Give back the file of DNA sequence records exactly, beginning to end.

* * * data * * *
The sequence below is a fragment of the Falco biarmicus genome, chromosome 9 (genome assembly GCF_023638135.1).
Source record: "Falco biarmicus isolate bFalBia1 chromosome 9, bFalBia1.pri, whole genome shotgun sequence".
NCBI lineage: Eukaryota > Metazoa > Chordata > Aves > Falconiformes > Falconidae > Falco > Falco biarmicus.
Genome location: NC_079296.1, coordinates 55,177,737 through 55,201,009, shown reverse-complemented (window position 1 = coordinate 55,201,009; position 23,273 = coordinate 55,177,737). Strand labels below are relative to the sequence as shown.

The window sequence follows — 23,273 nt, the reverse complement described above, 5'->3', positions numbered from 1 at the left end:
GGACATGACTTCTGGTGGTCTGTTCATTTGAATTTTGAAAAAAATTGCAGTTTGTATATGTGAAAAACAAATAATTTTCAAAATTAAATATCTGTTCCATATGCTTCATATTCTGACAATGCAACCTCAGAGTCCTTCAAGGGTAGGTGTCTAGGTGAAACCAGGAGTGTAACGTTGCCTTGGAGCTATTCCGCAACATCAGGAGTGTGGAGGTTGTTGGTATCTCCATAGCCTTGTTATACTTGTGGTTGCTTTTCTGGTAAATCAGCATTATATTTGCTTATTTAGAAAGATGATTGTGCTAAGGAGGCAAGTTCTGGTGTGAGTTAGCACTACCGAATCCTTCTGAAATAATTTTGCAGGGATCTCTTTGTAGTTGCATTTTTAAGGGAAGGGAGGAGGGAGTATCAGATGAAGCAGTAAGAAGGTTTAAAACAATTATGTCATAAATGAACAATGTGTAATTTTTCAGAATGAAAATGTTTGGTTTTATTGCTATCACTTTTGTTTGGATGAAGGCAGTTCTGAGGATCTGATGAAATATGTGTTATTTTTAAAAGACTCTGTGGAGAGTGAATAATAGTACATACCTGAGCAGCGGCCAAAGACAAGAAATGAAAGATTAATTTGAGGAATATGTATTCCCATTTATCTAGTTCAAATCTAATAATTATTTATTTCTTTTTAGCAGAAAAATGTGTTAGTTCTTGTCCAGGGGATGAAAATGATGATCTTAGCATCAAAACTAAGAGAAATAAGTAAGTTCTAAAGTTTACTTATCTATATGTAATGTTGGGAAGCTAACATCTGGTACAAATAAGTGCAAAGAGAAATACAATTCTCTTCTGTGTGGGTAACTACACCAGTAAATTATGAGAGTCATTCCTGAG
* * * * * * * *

The sequence below is a fragment of the Falco biarmicus genome, chromosome 9 (genome assembly GCF_023638135.1).
Source record: "Falco biarmicus isolate bFalBia1 chromosome 9, bFalBia1.pri, whole genome shotgun sequence".
NCBI lineage: Eukaryota > Metazoa > Chordata > Aves > Falconiformes > Falconidae > Falco > Falco biarmicus.
Genome location: NC_079296.1, coordinates 55,177,737 through 55,201,009, shown reverse-complemented (window position 1 = coordinate 55,201,009; position 23,273 = coordinate 55,177,737). Strand labels below are relative to the sequence as shown.

The window sequence follows — 23,273 nt, the reverse complement described above, 5'->3', positions numbered from 1 at the left end:
GGACATGACTTCTGGTGGTCTGTTCATTTGAATTTTGAAAAAAATTGCAGTTTGTATATGTGAAAAACAAATAATTTTCAAAATTAAATATCTGTTCCATATGCTTCATATTCTGACAATGCAACCTCAGAGTCCTTCAAGGGTAGGTGTCTAGGTGAAACCAGGAGTGTAACGTTGCCTTGGAGCTATTCCGCAACATCAGGAGTGTGGAGGTTGTTGGTATCTCCATAGCCTTGTTATACTTGTGGTTGCTTTTCTGGTAAATCAGCATTATATTTGCTTATTTAGAAAGATGATTGTGCTAAGGAGGCAAGTTCTGGTGTGAGTTAGCACTACCGAATCCTTCTGAAATAATTTTGCAGGGATCTCTTTGTAGTTGCATTTTTAAGGGAAGGGAGGAGGGAGTATCAGATGAAGCAGTAAGAAGGTTTAAAACAATTATGTCATAAATGAACAATGTGTAATTTTTCAGAATGAAAATGTTTGGTTTTATTGCTATCACTTTTGTTTGGATGAAGGCAGTTCTGAGGATCTGATGAAATATGTGTTATTTTTAAAAGACTCTGTGGAGAGTGAATAATAGTACATACCTGAGCAGCGGCCAAAGACAAGAAATGAAAGATTAATTTGAGGAATATGTATTCCCATTTATCTAGTTCAAATCTAATAATTATTTATTTCTTTTTAGCAGAAAAATGTGTTAGTTCTTGTCCAGGGGATGAAAATGATGATCTTAGCATCAAAACTAAGAGAAATAAGTAAGTTCTAAAGTTTACTTATCTATATGTAATGTTGGGAAGCTAACATCTGGTACAAATAAGTGCAAAGAGAAATACAATTCTCTTCTGTGTGGGTAACTACACCAGTAAATTATGAGAGTCATTCCTGAG